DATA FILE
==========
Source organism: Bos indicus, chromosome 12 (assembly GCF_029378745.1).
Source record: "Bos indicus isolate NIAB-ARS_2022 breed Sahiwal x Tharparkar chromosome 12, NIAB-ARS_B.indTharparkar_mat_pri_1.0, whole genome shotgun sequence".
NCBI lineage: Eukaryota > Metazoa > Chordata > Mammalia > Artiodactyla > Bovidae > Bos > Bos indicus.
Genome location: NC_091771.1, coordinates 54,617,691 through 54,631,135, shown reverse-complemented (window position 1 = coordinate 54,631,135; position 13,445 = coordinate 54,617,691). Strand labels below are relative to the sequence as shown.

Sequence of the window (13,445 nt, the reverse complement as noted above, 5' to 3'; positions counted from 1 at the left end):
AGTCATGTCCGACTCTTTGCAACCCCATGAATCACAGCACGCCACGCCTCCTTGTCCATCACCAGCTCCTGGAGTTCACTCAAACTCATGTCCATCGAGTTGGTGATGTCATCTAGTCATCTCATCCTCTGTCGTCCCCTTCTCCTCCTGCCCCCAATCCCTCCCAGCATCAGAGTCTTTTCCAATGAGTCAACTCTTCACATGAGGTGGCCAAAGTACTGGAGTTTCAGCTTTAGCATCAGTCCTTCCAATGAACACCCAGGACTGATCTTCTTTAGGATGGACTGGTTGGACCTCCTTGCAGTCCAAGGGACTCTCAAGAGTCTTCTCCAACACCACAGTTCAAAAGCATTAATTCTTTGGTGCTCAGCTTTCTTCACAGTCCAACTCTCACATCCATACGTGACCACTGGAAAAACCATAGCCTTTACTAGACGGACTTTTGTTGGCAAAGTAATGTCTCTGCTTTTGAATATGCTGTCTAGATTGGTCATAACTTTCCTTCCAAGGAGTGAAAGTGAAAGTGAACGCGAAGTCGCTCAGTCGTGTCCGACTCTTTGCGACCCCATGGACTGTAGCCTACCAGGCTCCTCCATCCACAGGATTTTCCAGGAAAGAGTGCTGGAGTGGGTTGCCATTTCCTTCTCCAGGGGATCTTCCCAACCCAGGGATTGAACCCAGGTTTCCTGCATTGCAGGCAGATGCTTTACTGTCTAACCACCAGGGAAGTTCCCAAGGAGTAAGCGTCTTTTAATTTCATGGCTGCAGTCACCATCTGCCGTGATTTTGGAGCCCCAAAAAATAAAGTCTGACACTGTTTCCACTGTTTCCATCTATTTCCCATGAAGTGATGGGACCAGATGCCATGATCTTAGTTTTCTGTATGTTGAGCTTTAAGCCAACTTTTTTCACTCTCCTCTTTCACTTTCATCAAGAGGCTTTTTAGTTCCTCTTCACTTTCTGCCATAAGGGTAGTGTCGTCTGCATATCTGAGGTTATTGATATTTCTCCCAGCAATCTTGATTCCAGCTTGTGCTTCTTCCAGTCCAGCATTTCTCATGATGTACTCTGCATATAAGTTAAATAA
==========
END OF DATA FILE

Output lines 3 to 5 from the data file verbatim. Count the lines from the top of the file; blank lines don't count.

NCBI lineage: Eukaryota > Metazoa > Chordata > Mammalia > Artiodactyla > Bovidae > Bos > Bos indicus.
Genome location: NC_091771.1, coordinates 54,617,691 through 54,631,135, shown reverse-complemented (window position 1 = coordinate 54,631,135; position 13,445 = coordinate 54,617,691). Strand labels below are relative to the sequence as shown.

Sequence of the window (13,445 nt, the reverse complement as noted above, 5' to 3'; positions counted from 1 at the left end):